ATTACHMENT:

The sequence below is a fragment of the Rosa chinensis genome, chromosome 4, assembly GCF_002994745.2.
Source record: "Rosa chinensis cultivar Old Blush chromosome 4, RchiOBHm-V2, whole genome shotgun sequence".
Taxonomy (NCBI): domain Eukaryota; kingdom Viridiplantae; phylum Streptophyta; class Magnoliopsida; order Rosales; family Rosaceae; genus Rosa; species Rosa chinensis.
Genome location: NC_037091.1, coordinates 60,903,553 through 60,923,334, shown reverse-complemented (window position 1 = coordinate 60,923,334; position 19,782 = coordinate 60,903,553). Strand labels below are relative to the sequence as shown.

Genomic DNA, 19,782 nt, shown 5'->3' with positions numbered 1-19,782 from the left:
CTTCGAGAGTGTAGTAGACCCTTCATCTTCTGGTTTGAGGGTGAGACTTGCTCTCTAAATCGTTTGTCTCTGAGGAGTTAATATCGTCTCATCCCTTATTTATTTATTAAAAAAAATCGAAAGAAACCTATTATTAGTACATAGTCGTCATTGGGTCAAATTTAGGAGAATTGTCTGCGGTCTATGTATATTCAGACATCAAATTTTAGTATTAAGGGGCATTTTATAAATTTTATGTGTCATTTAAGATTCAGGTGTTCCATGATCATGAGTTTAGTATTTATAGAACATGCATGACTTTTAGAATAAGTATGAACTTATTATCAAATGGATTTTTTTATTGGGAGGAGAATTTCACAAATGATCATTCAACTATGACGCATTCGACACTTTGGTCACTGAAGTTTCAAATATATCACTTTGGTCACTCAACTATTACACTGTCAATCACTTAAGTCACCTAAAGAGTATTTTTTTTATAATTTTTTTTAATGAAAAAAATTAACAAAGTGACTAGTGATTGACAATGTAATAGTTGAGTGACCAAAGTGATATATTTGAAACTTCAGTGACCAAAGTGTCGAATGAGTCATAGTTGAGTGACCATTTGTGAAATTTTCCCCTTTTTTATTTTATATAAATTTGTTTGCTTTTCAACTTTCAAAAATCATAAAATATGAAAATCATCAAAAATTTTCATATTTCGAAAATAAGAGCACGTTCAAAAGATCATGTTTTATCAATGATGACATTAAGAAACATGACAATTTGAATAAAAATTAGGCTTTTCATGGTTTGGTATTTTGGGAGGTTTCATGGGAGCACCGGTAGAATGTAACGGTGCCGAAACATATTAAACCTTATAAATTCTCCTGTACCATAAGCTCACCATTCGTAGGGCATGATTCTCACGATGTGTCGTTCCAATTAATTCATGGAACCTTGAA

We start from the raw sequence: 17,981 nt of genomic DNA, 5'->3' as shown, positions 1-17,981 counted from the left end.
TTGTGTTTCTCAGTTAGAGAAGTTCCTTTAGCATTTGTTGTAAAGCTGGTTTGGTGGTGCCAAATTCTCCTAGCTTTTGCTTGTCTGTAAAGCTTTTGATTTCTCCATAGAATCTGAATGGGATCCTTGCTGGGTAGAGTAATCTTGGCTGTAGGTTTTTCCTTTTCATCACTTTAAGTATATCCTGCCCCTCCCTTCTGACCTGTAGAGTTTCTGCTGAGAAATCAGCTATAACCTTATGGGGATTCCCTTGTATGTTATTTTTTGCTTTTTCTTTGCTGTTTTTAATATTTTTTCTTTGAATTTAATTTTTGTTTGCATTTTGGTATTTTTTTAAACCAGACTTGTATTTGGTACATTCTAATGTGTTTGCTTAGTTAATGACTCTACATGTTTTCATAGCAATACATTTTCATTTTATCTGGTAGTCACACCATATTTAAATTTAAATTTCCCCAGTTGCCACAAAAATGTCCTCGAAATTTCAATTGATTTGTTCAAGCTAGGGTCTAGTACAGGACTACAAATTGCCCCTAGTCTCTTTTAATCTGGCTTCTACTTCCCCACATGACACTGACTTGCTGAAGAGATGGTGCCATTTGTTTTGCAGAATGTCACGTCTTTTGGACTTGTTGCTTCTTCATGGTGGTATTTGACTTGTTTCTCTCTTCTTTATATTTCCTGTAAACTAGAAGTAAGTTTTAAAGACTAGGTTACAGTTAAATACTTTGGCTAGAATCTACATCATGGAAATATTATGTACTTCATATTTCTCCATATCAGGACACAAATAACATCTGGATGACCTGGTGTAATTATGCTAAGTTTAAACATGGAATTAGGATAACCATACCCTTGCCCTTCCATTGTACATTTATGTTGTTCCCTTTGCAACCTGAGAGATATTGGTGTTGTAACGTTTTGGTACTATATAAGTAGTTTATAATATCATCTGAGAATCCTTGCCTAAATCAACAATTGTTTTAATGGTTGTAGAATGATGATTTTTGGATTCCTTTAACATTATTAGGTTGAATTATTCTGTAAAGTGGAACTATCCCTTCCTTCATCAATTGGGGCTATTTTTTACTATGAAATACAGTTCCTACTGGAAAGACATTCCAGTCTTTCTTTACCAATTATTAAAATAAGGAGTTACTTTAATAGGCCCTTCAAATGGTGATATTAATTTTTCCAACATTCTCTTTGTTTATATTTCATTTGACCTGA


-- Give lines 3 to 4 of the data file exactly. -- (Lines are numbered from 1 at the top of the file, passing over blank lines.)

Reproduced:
Taxonomy (NCBI): domain Eukaryota; kingdom Viridiplantae; phylum Streptophyta; class Magnoliopsida; order Rosales; family Rosaceae; genus Rosa; species Rosa chinensis.
Genome location: NC_037091.1, coordinates 60,903,553 through 60,923,334, shown reverse-complemented (window position 1 = coordinate 60,923,334; position 19,782 = coordinate 60,903,553). Strand labels below are relative to the sequence as shown.